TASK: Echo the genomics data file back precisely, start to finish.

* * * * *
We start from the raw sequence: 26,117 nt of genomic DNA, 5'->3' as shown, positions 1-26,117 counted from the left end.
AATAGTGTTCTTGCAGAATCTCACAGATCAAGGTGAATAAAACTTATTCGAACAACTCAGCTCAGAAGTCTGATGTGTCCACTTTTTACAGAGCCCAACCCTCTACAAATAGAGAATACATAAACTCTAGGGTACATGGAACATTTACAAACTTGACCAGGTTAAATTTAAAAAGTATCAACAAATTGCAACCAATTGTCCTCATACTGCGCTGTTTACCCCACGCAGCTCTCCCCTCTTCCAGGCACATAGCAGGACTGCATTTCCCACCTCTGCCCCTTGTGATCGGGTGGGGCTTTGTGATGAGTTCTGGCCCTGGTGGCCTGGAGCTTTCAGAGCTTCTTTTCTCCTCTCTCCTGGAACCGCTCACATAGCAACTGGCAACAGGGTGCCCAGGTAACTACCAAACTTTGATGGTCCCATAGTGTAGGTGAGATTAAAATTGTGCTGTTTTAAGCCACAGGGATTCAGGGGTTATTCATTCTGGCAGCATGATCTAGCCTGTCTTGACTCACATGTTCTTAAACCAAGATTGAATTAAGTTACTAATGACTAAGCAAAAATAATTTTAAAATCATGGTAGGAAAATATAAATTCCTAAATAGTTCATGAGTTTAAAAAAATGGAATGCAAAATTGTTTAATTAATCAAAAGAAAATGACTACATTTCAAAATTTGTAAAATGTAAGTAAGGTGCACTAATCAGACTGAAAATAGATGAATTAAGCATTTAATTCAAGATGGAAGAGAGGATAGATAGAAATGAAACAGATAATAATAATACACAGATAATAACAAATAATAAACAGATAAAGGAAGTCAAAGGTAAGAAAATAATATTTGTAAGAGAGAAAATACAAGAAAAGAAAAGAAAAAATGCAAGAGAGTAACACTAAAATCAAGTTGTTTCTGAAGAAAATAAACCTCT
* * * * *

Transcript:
We start from the raw sequence: 26,117 nt of genomic DNA, 5'->3' as shown, positions 1-26,117 counted from the left end.
AATAGTGTTCTTGCAGAATCTCACAGATCAAGGTGAATAAAACTTATTCGAACAACTCAGCTCAGAAGTCTGATGTGTCCACTTTTTACAGAGCCCAACCCTCTACAAATAGAGAATACATAAACTCTAGGGTACATGGAACATTTACAAACTTGACCAGGTTAAATTTAAAAAGTATCAACAAATTGCAACCAATTGTCCTCATACTGCGCTGTTTACCCCACGCAGCTCTCCCCTCTTCCAGGCACATAGCAGGACTGCATTTCCCACCTCTGCCCCTTGTGATCGGGTGGGGCTTTGTGATGAGTTCTGGCCCTGGTGGCCTGGAGCTTTCAGAGCTTCTTTTCTCCTCTCTCCTGGAACCGCTCACATAGCAACTGGCAACAGGGTGCCCAGGTAACTACCAAACTTTGATGGTCCCATAGTGTAGGTGAGATTAAAATTGTGCTGTTTTAAGCCACAGGGATTCAGGGGTTATTCATTCTGGCAGCATGATCTAGCCTGTCTTGACTCACATGTTCTTAAACCAAGATTGAATTAAGTTACTAATGACTAAGCAAAAATAATTTTAAAATCATGGTAGGAAAATATAAATTCCTAAATAGTTCATGAGTTTAAAAAAATGGAATGCAAAATTGTTTAATTAATCAAAAGAAAATGACTACATTTCAAAATTTGTAAAATGTAAGTAAGGTGCACTAATCAGACTGAAAATAGATGAATTAAGCATTTAATTCAAGATGGAAGAGAGGATAGATAGAAATGAAACAGATAATAATAATACACAGATAATAACAAATAATAAACAGATAAAGGAAGTCAAAGGTAAGAAAATAATATTTGTAAGAGAGAAAATACAAGAAAAGAAAAGAAAAAATGCAAGAGAGTAACACTAAAATCAAGTTGTTTCTGAAGAAAATAAACCTCT